The traditional school classroom has remained pretty much the same for several decades. There is a teacher, an information board and students sitting in neat rows. A new type of technology classroom at Pepperell Elementary School is challenging the traditional education concept. The high tech learning environment was recently put on display for two committees from the Greater Rome Chamber of Commerce to expose the community to the innovative learning concept. The Education/Work Force Council and the Technology SquareTable Committee held a joint monthly meeting at the school to get a look into the future of education. The classroom was put together as a pilot by Floyd County Schools to train teachers on the use of technology in the classroom and spur student interest and learning.
Craig Ellison, director of technology for Floyd County Schools, explained the features of the room that includes: Two 70-inch flat-panel touch screen displays for accessing Internet information. One of the touch screens was donated for the learning space by SMART Technologies Inc. to assist with teacher training. The SMART display is the "next generation" of interactive panels for the classroom. The room also features individual Chromebooks for students that can be connected to the large display screens for presentations, group work centers, and desks that roll to allow students to work together while learning. "The first thing that teachers question is the wheels on the desks," Ellison told the group. "We tell teachers to give the students two minutes to roll around the room at the beginning of class, because after about 30 seconds, the kids are bored with that and ready to move ahead with the lesson." The tactic works with adults too as the business and community leaders found themselves testing the rolling desks when they first took their seats in the classroom.
Ellison told the group that his vision of education in the future is collaborative learning. "That is the way things work in the real world of business," Ellison said. "If I have a problem at work that needs to be addressed, I seek out knowledge from the best resources available to find a solution." Ellison added, "That is not looked at as cheating but as being a good problem solver." Ellison sees the future classroom in much the same way. In the classroom of the future, children will be given a problem and encouraged to use the vast Internet resources available and group dynamics to find solutions.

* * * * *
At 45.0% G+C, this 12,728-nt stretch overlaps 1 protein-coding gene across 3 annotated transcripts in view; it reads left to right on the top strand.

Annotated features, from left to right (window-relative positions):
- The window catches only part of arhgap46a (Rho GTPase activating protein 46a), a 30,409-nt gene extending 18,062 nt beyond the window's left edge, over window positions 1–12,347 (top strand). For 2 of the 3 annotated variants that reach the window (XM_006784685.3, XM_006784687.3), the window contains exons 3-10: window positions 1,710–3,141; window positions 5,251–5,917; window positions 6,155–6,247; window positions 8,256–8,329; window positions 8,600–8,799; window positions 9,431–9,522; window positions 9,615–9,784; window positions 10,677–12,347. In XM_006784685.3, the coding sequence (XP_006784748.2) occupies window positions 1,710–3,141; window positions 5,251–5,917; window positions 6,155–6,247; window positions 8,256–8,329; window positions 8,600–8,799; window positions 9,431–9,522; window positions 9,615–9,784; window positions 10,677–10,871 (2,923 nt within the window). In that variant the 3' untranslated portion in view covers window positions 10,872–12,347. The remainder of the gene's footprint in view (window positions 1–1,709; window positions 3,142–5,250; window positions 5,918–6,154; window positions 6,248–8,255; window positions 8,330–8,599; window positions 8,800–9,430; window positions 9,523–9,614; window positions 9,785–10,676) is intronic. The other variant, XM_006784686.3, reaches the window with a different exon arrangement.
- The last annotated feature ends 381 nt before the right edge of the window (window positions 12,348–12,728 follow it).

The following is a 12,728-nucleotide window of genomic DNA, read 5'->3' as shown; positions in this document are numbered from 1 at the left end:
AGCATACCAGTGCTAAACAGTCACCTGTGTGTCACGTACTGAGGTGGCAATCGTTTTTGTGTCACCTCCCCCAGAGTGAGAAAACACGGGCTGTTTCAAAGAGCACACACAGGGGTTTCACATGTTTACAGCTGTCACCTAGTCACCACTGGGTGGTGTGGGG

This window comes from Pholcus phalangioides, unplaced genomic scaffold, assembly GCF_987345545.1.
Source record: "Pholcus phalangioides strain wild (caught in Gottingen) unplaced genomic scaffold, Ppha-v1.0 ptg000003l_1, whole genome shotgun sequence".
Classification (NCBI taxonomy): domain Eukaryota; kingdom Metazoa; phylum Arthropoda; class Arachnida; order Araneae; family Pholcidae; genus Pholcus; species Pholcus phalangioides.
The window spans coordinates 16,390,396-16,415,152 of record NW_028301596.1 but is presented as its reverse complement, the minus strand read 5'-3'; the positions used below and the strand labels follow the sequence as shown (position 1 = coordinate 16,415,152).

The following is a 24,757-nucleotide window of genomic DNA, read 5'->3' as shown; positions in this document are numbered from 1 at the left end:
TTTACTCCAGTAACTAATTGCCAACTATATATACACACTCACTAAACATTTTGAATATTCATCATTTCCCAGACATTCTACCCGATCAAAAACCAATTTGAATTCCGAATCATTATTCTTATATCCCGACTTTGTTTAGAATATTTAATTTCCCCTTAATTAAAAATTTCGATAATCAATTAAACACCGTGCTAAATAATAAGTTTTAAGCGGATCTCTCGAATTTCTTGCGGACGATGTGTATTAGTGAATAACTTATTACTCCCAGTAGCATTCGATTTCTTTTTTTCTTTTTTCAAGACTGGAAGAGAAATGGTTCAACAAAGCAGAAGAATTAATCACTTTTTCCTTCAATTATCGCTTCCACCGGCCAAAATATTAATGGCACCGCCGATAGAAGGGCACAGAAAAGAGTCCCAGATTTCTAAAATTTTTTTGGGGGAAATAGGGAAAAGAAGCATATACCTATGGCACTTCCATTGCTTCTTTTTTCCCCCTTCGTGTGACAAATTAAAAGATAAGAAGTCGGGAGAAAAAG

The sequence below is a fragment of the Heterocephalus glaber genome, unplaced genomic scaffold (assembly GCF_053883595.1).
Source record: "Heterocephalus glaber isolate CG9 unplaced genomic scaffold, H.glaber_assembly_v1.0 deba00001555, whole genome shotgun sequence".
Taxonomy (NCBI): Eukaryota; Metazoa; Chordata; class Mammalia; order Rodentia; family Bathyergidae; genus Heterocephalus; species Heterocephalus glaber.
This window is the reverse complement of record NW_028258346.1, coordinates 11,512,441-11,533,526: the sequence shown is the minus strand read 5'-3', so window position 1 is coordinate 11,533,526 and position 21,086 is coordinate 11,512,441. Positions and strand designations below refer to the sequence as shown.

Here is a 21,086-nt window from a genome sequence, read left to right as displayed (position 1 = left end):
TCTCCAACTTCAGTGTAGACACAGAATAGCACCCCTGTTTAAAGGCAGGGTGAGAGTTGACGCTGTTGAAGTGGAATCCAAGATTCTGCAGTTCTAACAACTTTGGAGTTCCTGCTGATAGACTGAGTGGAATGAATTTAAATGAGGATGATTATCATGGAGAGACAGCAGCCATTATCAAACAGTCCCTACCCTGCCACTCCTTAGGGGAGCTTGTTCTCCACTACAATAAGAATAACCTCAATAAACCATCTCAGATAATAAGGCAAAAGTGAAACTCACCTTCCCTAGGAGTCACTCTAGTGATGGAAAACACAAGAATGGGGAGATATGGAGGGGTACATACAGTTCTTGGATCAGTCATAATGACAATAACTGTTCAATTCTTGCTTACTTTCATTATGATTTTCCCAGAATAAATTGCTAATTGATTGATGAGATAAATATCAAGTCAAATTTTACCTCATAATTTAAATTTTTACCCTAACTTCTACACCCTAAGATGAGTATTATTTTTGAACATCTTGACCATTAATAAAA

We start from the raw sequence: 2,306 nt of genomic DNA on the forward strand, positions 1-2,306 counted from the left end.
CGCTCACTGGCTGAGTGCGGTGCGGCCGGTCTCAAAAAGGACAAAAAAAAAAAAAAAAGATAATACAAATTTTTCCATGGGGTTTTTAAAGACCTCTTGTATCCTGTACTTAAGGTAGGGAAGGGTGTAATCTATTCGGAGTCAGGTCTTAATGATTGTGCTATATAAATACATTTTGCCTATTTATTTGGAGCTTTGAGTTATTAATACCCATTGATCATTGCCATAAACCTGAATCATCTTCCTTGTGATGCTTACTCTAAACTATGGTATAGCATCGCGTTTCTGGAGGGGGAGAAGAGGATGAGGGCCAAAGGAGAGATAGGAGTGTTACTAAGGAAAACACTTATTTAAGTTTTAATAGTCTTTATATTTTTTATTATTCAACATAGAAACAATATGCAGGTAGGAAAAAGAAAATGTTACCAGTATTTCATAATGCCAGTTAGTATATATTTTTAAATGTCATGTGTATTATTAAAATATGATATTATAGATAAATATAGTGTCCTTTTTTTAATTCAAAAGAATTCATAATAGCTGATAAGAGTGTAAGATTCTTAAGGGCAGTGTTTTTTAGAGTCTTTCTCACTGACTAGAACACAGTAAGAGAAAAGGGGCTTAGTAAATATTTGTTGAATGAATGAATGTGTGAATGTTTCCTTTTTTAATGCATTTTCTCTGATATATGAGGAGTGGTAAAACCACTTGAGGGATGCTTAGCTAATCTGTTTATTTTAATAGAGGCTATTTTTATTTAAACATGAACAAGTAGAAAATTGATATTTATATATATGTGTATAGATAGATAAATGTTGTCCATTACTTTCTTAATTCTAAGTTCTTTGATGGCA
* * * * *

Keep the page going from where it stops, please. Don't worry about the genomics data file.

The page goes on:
The future is today in Floyd County Schools as Ellison also told the group of plans to expand Internet access next year and make Google Drive student accounts available to all children in the system. Each student will have a place in Cloud technology to create and store documents to track their experience in school. The group was led in a sample lesson in Cloud based collaborative learning by Lee Green, instructional technologist for Floyd County Schools. Green showed the community leaders how students can access the Internet to work on a lesson, team with other students to work on a topic and save the work in the Cloud for the teacher.
The 21st Century learning space at Pepperell Elementary School is the only such classroom in the system at this time, but Ellison would like to expand the concept to have at least one at each school in the system. "Right now, the technology is expensive, but the price of new technology drops over time." Ellison stated. "Hopefully, there will come a day, in the not too distant future, when this type classroom is looked at as a typical classroom." He concluded, "Exposure to these resources will produce higher-quality graduates from our schools and better problem solvers in our society."